Cryptocurrency may be the future, but it lives in what is, for many, still a cash world.
So while bitcoin advocates push for ways to encourage people to use the digital form of payment, they also must meet consumers — and their wallets — where they are.
A company that plans to install as many as 100 bitcoin ATMs by year's end installed the region's first of the machines Monday night at Fells Point bar Bad Decisions. More are planned for Baltimore-Washington International Thurgood Marshall Airport and Amtrak stations, Wal-Marts and 7-Eleven stores around the region.
While usage of bitcoin is still low — even at establishments like Bad Decisions, a well-known early adopter of technology and social media — advocates hope the ATMs will make it easier for technophiles to give bitcoin a try.
"It's going to be an easy entry point for consumers to actually get bitcoins," said Josh Riddle, CEO and co-founder of Bitsie, a Baltimore startup that works with brick-and-mortar stores to help them accept bitcoin payments.
Otherwise, the virtual currency exists solely online. A public ledger system tracks who owns which bitcoins, each of which was worth about $380 as of Monday. Most bitcoin users get them by buying them on one of a host of online exchanges, or by accepting them for goods or services being sold. Bitcoin "miners" generate new bitcoins by helping to process and verify bitcoin transactions.
The currency is not backed or controlled by any government, but its advocates say it is safer than traditional money. The transactions are secured by "military grade cryptography," according to the Bitcoin Foundation, and the codes that are assigned to bitcoins that verify a person's ownership can be stored on devices that don't remain connected to the Internet, protecting them from hackers.
But uncertainty over the safety and future of bitcoins has contributed to wild swings in their value. Bitcoins, which can be divided in pieces down to eight decimal places, have lost two-thirds of their value since hitting a peak of nearly $1,150 apiece in December 2013.
Bitcoin ATMs allow users to quickly use cash to buy bitcoins or to turn their bitcoins into bills. There are only about two dozen around the country; until Monday, the closest ones to Baltimore were in New York, Chapel Hill, N.C., and Columbus, Ohio.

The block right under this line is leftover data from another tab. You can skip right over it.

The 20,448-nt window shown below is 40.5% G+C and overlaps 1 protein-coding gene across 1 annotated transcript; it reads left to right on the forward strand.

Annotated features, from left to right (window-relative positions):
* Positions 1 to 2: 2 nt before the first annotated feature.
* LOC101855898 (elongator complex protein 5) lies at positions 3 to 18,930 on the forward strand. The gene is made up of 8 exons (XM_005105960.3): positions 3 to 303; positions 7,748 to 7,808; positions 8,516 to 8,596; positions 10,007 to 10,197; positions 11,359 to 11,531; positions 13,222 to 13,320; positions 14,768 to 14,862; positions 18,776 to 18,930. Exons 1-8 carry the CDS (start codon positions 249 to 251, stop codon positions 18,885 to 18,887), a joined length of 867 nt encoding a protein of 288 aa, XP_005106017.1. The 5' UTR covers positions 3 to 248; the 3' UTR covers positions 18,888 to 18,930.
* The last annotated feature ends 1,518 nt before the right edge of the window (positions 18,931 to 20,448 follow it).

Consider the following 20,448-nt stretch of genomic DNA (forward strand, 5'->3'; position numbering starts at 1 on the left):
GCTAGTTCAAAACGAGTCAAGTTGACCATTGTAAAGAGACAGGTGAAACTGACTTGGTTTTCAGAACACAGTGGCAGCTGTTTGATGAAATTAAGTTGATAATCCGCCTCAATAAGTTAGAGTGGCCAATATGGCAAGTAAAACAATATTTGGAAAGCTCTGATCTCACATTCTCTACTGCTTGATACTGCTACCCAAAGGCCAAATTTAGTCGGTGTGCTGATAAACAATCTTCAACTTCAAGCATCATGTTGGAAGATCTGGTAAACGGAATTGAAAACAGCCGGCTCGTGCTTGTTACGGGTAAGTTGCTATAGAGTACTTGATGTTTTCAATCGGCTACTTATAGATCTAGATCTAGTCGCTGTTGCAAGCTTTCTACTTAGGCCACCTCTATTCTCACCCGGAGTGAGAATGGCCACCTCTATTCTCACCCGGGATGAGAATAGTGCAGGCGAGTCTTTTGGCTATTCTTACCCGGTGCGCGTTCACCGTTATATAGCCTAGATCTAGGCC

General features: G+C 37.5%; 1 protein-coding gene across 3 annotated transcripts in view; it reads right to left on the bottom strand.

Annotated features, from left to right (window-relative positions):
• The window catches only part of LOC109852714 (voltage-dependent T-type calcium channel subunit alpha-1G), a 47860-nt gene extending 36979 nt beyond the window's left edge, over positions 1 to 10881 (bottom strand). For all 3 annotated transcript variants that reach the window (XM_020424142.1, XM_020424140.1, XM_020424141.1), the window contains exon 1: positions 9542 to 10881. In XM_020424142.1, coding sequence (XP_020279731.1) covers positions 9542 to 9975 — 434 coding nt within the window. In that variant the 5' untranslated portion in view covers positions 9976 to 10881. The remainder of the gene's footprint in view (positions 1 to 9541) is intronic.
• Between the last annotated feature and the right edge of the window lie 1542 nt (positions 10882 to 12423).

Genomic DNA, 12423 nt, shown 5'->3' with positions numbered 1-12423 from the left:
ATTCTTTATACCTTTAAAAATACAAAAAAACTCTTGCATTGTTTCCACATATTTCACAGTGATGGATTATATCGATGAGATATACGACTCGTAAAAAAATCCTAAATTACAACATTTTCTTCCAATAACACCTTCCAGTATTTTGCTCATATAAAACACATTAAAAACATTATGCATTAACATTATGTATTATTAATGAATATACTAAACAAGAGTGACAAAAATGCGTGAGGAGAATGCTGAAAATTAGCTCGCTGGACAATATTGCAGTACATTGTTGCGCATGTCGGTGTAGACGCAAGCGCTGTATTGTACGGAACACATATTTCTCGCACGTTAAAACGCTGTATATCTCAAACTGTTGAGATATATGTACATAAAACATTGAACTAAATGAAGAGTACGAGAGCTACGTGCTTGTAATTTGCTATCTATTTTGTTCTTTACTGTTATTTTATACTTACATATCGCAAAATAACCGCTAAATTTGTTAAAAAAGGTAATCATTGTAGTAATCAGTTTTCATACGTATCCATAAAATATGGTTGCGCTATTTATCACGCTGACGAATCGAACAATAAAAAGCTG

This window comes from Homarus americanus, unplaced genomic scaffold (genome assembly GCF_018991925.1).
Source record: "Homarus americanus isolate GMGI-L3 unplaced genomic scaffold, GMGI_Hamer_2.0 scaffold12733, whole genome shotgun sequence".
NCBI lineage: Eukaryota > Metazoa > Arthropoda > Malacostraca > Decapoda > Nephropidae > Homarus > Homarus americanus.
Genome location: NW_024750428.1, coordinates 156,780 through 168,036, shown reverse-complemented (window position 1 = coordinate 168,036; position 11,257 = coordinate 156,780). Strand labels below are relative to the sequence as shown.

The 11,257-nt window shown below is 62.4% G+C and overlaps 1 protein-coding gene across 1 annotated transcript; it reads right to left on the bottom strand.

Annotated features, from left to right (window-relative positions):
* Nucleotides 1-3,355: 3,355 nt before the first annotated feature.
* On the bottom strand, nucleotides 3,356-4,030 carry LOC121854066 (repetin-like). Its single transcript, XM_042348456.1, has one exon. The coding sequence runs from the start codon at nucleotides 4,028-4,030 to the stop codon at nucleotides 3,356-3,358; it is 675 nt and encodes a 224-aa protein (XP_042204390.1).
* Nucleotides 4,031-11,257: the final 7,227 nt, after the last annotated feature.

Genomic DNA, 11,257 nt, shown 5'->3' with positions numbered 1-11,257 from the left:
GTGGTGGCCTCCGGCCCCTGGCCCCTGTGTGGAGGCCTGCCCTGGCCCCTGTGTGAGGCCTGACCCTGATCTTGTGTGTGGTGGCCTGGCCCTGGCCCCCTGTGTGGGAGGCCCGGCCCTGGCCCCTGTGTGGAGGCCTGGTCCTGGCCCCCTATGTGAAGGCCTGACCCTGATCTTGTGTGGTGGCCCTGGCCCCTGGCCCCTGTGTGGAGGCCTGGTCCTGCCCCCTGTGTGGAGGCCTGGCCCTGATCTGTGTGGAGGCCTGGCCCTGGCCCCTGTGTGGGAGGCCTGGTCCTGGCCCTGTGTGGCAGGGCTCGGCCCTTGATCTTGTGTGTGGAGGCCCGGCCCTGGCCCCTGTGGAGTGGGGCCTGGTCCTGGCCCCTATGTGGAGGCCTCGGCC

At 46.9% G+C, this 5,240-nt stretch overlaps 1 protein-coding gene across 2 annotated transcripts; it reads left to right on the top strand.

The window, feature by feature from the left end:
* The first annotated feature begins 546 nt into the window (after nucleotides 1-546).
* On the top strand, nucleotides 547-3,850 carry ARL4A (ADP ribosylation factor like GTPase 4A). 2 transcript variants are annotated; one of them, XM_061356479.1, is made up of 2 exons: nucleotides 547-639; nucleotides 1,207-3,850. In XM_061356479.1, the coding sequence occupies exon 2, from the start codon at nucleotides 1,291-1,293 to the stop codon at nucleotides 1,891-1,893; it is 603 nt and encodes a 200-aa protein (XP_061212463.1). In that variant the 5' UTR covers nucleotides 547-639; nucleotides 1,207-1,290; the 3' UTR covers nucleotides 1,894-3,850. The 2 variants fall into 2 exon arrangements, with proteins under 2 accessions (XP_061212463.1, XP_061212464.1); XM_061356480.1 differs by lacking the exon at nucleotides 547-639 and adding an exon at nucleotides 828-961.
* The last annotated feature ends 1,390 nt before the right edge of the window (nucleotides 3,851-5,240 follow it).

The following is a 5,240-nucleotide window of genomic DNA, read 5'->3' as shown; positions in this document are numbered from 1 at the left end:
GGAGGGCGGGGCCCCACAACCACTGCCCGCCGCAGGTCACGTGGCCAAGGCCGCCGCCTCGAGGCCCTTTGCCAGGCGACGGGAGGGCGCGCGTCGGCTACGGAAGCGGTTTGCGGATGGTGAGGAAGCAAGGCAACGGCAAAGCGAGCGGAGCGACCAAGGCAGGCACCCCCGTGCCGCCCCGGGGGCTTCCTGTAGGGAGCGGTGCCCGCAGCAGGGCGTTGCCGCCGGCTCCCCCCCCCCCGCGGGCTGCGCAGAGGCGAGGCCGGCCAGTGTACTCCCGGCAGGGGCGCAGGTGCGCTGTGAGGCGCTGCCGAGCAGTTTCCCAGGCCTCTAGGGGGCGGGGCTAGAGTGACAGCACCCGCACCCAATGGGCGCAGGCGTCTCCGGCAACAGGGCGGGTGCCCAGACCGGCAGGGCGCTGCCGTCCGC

The North Carolina-based company Coin Outlet installed the machine at Bad Decisions, a logical choice because it is the site of a regular meetup of bitcoin enthusiasts, Coin Outlet CEO Eric Grill said. But the plan is to go well beyond the bar — Coin Outlet has a relationship with Locant Services, a company that operates kiosks for payphones, ATMs and other services at 100,000 locations across the country.
Grill said the ATMs are intended both to expose a wider audience to bitcoins, and to offer it as a cheaper and easier alternative for buying bitcoins.
Bitcoin trading on online exchanges and even through in-person transactions typically involves marking up bitcoin prices by as much as 5 percent to 7 percent, but the Coin Outlet ATM won't add that fee. Instead, the company bought half a million dollars' worth of bitcoins at a wholesale level, allowing it to still make money from its transactions without those charges, Grill said.
"We want to keep it cheap because we want people to come and use it," Grill said.
John Reusing, owner of Bad Decisions, said the bar gets a handful of people who pay in bitcoins every month. Usage of bitcoins remains sparse in the region, with furniture store Su Casa among businesses working with Bitsie to accept bitcoin payments, Riddle said.
But adding the ATM could help raise awareness, prompting people to ask questions about bitcoin and how it works, and make it more practical for Baltimoreans to consider investing in it, Reusing said.
"I'm sure we're going to get people coming in just to check it out just to see what it is," he said.